According to the Project on Emerging Nanotechnologies—a joint venture of Virginia Tech and the Wilson Center—there are more than 1,600 nanotechnology-based consumer products on the market today. If SmartSilver Anti-Odor Nanotechnology Underwear sounds like a rather intimate application for this novel technology, consider that the PEN database lists 96 food items currently on US grocery shelves that contain unlabeled nano ingredients. Examples include Dannon Greek Plain Yogurt, Silk Original Soy Milk, Rice Dream Rice Drink, Hershey’s Bliss Dark Chocolate, and Kraft’s iconic American Cheese Singles, all of which now contain nano-size titanium dioxide. As recently as 2008, only eight US food products were known to contain nanoparticles, according to a recent analysis from Friends of the Earth—a more than tenfold increase in just six years.

All of which raises the question of safety. Radically miniaturized particles are attractive to the food and textile industries for their novel properties. Nano-size titanium dioxide, for example, is used as a color enhancer—it makes white foods like yogurt and soy milk whiter, and brightens dark products like chocolate. But what unintended effects might it have?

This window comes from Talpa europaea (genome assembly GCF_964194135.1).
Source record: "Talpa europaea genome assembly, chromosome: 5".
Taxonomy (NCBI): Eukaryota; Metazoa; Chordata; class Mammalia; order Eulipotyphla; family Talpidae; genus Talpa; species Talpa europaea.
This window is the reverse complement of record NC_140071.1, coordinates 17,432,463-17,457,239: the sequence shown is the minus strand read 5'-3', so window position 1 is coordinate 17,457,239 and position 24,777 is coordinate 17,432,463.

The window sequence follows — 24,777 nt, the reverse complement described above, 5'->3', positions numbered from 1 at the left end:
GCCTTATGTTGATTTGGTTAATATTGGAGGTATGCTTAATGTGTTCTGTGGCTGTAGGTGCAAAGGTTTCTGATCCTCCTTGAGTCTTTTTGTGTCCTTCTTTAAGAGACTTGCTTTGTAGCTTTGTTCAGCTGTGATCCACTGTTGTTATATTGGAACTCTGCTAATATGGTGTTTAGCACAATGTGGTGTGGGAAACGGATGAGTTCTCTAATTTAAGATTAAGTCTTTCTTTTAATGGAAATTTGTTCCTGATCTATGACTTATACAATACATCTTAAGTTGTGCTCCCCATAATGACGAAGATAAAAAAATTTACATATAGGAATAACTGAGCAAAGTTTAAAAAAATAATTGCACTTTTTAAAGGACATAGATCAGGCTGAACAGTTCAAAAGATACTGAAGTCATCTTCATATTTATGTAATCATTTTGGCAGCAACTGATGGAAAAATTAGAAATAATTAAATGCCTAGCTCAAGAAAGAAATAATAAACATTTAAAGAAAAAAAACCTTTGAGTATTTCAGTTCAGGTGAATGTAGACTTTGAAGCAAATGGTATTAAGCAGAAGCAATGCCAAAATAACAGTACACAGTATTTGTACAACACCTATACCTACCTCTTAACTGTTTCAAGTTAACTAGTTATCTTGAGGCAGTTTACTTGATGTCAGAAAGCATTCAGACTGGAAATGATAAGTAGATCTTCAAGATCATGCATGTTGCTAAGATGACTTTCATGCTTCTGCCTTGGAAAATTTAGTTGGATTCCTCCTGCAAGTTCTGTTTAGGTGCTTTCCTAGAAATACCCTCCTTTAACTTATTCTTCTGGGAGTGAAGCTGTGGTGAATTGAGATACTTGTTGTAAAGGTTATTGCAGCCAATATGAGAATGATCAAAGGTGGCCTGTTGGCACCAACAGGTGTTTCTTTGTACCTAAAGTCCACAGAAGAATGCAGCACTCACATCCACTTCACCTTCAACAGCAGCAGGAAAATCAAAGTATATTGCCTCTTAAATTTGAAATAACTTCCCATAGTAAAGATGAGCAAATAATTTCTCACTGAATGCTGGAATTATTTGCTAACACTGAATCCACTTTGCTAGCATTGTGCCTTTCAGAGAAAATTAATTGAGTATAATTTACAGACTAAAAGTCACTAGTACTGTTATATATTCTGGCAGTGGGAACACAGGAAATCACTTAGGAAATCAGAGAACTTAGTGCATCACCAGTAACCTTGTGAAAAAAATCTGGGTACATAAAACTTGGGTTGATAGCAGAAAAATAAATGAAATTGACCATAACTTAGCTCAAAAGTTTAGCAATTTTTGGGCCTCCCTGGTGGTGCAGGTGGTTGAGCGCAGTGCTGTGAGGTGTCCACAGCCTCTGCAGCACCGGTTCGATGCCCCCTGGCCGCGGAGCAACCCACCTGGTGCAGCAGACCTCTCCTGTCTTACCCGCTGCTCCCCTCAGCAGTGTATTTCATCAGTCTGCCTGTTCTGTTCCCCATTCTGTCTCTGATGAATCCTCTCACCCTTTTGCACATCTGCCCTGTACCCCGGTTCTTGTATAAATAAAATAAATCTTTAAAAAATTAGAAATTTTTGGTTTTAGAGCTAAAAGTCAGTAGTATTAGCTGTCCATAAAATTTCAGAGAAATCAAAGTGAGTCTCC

…Remarkably, the US Food and Drug Administration, which oversees the safety of the food supply, both 1) acknowledges that nanoparticles pose risks that are substantially different from those of their regular-sized counterparts, and 2) has done nothing to slow down their rapid move into the food supply.

So what’s the remedy? Rather than require rigorous safety studies before companies can lace food with nanoparticles, the FDA’s policy draft proposes “nonbinding recommendations” for such research. Even that rather porous safety net doesn’t yet exist—the agency still hasn’t implemented the draft proposal it released more than two years ago.

No one can say with scientific conviction that nanomaterials are positive or negative in their effect on the processed foods we delight in. Still, choices mostly made for cosmetic reasons shouldn’t be devoid of regulation and standards.

Next time you feel like hollering at the FDA [almost daily in my household] give ’em a nudge about this one.

Thanks, Mike

New questions about radioactive leak at waste storage facility in New Mexico


Not exactly tidy

New questions are being raised about what was mixed with the waste that caused a radiation release from the government’s underground nuclear waste dump in southeastern New Mexico.